The Runner: The Seventh Day

The next morning, Kisha and Gof rose as usual, and this time found Maia tending the fire and heating water for coffee. Grandma Seilee sat on her stool in a frozen pool of misery. Without her help or interference, they prepared breakfast and this time, the old woman did eat her share, and more. But afterwards, she crept into the wagon again without a word. 

Nefreti came and pulled Jasmine away after breakfast, claiming the babies demanded her presence, and then Canta came and asked for Maia to join her. At first, she hesitated, but Gof urged his mom to go and enjoy herself. She did and Kisha was surprised to see her mother-in-law grab a book from under her seat to take with her. 

The signal sounded to ready the loads, and Kisha rechecked the camp site to make sure they hadn’t forgotten to pack anything. Gof came back from the water wagon and handed her the goat skin. “Paul’s wife added a slice of lemon to it.” 

“How sweet of her!” They stood looking at each other, grinning stupidly. 

“It’s going to be steep traveling. I don’t know if you remember last year, but some of the hardest part of our journey will be today. The horses and mules have a difficult time making it up some of these grades.” Kisha thought more about her husband’s sweet eyes than his words. She nodded. “Will you be all right?” He pressed. 

“What? Oh, yes. I have my water and my lemon!” She held up her goat skin. 

“Why don’t you leave your skirt here. Everyone in the camp saw you the other day and no one complained.” Her look told him his grandmother would. “Well, other than her. She is unhappy whatever we do.”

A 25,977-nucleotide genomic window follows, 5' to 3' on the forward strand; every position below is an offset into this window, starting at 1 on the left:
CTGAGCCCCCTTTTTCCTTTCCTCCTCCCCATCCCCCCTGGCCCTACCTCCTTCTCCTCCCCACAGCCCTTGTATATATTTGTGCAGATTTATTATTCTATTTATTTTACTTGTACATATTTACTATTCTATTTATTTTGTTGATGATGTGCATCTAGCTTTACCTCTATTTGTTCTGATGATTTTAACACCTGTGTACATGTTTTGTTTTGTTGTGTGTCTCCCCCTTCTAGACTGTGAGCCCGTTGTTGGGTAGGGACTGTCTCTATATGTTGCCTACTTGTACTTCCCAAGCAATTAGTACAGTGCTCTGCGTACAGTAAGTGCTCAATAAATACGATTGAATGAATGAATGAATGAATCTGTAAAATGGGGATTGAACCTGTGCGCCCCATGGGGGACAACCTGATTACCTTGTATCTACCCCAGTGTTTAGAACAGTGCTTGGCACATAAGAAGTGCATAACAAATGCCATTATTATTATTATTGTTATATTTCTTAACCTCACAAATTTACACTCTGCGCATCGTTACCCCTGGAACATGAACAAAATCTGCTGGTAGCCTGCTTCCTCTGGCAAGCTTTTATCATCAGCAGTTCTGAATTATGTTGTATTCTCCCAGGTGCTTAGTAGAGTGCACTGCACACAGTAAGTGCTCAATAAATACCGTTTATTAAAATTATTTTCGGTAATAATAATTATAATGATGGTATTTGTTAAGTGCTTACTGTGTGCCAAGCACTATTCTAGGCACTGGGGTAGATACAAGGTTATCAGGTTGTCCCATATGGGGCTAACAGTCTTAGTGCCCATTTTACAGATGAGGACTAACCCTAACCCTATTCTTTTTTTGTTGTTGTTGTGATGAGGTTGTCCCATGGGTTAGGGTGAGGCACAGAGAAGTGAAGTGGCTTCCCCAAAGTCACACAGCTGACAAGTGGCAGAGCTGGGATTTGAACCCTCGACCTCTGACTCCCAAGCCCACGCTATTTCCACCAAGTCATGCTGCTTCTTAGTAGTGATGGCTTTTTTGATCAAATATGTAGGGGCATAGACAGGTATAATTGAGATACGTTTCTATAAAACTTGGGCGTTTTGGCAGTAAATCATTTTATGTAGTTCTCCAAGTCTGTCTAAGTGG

She nodded, quite aware again of the listening ears on the inside of the wagon. She stepped out of her skirt, folded it and placed it inside one of the sacks tied to the back. 

“Now I’m ready.” Kisha smiled and they held hands. The warmth of his hand on hers sent her pulse racing. The call went out and he kissed her forehead and climbed into the drivers seat. 

Kisha stood by their horses and pet them on the neck and waited. She breathed in deep and the cool mountain air stirred her senses and raised her spirits even higher. What a wonderful day to be a live, she thought. And then she had another thought, one that had been sitting in her head the last few days and now it would not be ignored. What a great day for a run, she thought. She admitted it; she loved to run. 

Kisha gazed up at her husband and he winked at her. She hoped he would understand. How odd for him to have a wife that wanted to run all the time. The wagon before them began to move and she started her slow jog. 

Gof kept his wagon a safe distance behind the folks in front, the Beccars, and at first everyone moved along a nice trot. This gave Kisha a chance to really stretch her legs. She even leapt over boulders on the side to break up some of the monotony of the journey. With each foot in front of another, she thought of her new grandmother and her tragic life, of Gof and their plans together, and finally of Maia and Jasmine. The hours went quickly and before she knew it she was racing back to find Grandpa Herbert for their lunch break. 

This time, the old man and his animals trailed right behind the last wagon. He explained this as they set out their lunch not too far from the other stopped wagons.